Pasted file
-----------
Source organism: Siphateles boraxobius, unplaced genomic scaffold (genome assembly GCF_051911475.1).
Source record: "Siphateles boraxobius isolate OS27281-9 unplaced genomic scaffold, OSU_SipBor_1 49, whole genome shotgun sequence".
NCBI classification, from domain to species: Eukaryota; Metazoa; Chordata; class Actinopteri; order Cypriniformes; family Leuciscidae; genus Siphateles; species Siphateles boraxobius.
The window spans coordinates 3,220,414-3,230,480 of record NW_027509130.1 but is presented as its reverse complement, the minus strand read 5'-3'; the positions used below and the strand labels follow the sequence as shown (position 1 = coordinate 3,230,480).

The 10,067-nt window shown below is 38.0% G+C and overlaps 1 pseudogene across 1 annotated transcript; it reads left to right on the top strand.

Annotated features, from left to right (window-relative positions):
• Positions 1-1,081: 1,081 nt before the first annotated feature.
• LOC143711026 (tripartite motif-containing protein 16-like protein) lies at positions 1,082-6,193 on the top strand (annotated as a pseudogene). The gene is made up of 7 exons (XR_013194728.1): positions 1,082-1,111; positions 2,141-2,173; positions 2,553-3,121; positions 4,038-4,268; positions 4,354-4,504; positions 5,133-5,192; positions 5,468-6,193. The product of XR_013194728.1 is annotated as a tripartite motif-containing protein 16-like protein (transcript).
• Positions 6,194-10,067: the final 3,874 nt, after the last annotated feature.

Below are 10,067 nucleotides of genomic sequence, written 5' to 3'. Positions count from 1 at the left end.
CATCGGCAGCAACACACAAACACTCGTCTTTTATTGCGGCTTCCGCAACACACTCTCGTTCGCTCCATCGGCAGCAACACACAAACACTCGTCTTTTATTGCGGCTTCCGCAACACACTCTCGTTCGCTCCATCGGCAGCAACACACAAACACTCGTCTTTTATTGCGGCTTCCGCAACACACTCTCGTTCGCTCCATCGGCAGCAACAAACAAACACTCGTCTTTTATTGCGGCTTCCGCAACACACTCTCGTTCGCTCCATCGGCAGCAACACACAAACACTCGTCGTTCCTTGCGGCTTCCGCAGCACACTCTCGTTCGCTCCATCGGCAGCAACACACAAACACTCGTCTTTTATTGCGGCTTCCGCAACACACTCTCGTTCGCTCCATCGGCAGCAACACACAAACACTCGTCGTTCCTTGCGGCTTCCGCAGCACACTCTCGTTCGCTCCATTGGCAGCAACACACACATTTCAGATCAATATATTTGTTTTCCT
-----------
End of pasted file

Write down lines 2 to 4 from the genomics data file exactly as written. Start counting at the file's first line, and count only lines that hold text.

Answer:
Source record: "Siphateles boraxobius isolate OS27281-9 unplaced genomic scaffold, OSU_SipBor_1 49, whole genome shotgun sequence".
NCBI classification, from domain to species: Eukaryota; Metazoa; Chordata; class Actinopteri; order Cypriniformes; family Leuciscidae; genus Siphateles; species Siphateles boraxobius.
The window spans coordinates 3,220,414-3,230,480 of record NW_027509130.1 but is presented as its reverse complement, the minus strand read 5'-3'; the positions used below and the strand labels follow the sequence as shown (position 1 = coordinate 3,230,480).